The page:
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Proposal: English Language Learners

As we know, proofreading involves checking for grammatical, spelling, and mechanical errors, which may include problems with verb tense, subject-verb agreement, parallel structure, sentence completion, alternate spellings, capitalization, and punctuation.

Since proofreading, as it is well-known, is quite instructive in the learning process, both for native and not-native of English language, I propose that ELL might allow this type of questions without the risk of having the standard answer "I'm sorry, but how is this not a proofreading request, and thus off-topic?"

Yes, I understand, it is not possible to consent very long text in question, but, then, we could establish a limit (number of words? number of sentences? or both?).

As an example, I think questions like the following should be allowed on ELL, being the example text one of mine "piece" posted on Skeptics.SE - https://skeptics.stackexchange.com/questions/14190/are-men-smarter-than-women/14196#comment51777_14196):

English flavour in this piece[this is the title]

The following piece is a comment of mine posted on Skeptics.SE site, and I'm wondering if my phrasing has a proper English style. If not, what is wrong? How could I improve the piece?

I think there is a kernel of truth in stereotypes. Yes, men and women are much more biologically alike than not, but differences in the way our brains are built shed light on everything. As an evidence of that, think that the male brain is seeking and looking only for sex, while female is much seeking and looking for partnership and for choosing "the one."

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    I think SE is a really useful site to answer questions. And it would be so easy to allow such a thing in either ELU or ELL. But it seems proofreading is -always- easily identifiable as Too Localized, which goes against the expectations of the designers of the SE sites. So even if the community of ELL committers want to allow it, the SE super-mods may still think it is a bad idea. I am not convinced yet one way or the other, I just expect the super-mods to scream about this suggestion. – Mitch Harris Dec 26 '12 at 21:38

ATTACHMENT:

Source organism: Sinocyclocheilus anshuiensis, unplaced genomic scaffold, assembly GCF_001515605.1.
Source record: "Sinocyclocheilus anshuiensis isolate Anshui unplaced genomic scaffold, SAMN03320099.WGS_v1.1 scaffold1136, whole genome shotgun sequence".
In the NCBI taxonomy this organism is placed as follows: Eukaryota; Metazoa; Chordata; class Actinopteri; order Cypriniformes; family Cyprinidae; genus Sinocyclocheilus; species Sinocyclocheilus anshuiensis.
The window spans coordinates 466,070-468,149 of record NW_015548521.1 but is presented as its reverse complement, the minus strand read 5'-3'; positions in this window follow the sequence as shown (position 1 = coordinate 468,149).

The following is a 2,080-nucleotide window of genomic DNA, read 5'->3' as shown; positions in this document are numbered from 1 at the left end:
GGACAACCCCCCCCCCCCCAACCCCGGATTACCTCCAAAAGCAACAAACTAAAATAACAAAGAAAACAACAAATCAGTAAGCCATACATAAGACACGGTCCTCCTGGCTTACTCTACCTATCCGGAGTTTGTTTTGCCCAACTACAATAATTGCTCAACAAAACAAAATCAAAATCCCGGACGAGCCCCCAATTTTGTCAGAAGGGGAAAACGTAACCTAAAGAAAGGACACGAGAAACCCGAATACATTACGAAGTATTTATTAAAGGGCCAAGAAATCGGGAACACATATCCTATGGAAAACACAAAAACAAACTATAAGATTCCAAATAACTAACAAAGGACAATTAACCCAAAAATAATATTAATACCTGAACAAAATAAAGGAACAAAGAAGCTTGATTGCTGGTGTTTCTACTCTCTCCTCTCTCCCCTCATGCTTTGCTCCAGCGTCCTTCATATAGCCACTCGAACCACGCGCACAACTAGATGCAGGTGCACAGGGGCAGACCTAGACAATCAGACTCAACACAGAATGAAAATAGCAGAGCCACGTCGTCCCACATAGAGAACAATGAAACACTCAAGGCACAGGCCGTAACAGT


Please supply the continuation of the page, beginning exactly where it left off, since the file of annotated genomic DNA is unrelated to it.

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    My objection to "proofreading" questions is not that they are too localized but they are typically far too broad. You are a far more sophisticated user of English than most of our questioners will be; yet your passage includes at least five different cruxes each of which could by itself be the topic of a good question. A question needs to be focused on a single issue, not half a dozen. In addition, "what's wrong with this" is an open invitation to address not only unambiguous formal errors but also highly objective ('Not Constructive') matters of style and lexicon. – StoneyB Dec 27 '12 at 0:26
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I think it would make sense if we put a limit of one sentence, not an overly long and complex too.

More sentences are allowed only to give context to particular proofread sentence, but not subject to proofreading themselves.

In particular, I expect useful and definitely not "too localized" questions that are essentially proofreading questions:

  • "Please help me identify/describe/explain the error in this sentence" (teacher asking for help in teaching),
  • "is this wording a natural-sounding English? If not, how to reword this?" (ELL)
  • "I was told this sentence is wrong/lost points, but I don't know how it's wrong." (ELL,student)
  • "I see everyone using this but it goes against the rules I know..."

In essence, don't allow proofreading per se, but don't close questions "because that boils down to proofreading". Especially if it's one sentence with one easily identified error of a fairly common type, or if it's a question about a language error the author keeps making - questions about learning recognizing errors, not about making particular example sentences flawless.

Also, per a discussion at ELU about answering all kinds of "useless" questions: If it is just a proofreading questions, allow answer, don't hurry with closing. Allow close through community votes, not through moderator's Fiat. Help the poor soul with their current predicament, then once they have the answer, clean up to keep the archive more useful for future generations.

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I vote against.

Instead of speaking in terms of "too localized" or "off/on-topic", let's get back to the root idea of SE. Q&A format is chosen because it may help further visitors. If you stick to a single user problem, a message board format seems to be better: someone may ask a vague question, others may offer suggestive interrogations, finally the problem is clarified and hopefully resolved.
As a result, only a single user benefits from such a discussion.

Proofreading questions also benefit a single user, here's why.
There are many ways of poor wording and only some ways to make a phrase correct. So it's unlikely someone who has a similar problem would be able to google for an answered question and get use of it.

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